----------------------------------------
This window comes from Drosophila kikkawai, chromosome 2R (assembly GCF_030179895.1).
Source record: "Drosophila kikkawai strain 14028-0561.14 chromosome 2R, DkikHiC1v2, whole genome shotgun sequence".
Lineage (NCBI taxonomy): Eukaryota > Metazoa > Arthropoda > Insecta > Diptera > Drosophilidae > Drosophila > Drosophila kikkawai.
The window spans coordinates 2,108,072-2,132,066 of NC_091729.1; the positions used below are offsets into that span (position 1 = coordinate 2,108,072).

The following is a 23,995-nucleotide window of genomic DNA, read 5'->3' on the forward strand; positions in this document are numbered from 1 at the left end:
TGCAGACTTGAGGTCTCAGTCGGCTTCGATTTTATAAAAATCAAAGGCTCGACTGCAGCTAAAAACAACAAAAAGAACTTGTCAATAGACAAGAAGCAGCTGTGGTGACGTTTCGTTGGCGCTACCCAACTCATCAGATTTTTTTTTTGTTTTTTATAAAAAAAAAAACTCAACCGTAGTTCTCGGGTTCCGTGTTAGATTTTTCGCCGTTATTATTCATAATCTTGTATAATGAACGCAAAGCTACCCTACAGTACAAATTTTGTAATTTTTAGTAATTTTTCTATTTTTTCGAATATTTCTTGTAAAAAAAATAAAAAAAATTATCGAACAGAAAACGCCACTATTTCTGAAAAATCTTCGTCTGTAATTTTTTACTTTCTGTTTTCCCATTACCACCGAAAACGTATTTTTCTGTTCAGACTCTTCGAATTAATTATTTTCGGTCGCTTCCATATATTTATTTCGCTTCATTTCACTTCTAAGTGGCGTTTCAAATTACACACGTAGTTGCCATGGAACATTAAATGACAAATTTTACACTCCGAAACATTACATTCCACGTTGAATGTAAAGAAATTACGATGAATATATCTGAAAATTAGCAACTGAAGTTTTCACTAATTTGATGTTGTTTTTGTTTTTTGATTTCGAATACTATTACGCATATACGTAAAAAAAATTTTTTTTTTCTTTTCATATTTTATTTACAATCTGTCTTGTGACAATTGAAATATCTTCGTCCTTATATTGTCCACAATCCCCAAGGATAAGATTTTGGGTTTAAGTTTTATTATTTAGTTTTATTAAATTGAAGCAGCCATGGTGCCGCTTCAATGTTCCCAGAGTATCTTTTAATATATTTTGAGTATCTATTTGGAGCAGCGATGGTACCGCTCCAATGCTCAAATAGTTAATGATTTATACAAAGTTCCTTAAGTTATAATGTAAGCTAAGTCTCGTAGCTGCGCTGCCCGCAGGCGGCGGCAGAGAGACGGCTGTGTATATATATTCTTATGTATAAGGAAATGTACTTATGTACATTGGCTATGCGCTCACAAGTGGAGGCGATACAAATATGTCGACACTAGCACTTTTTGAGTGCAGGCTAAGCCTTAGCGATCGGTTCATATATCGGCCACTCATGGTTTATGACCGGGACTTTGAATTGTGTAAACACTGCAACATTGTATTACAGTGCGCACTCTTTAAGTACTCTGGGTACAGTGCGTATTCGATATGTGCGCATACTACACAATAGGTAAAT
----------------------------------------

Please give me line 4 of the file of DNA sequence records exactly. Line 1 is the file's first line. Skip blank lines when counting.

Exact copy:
The window spans coordinates 2,108,072-2,132,066 of NC_091729.1; the positions used below are offsets into that span (position 1 = coordinate 2,108,072).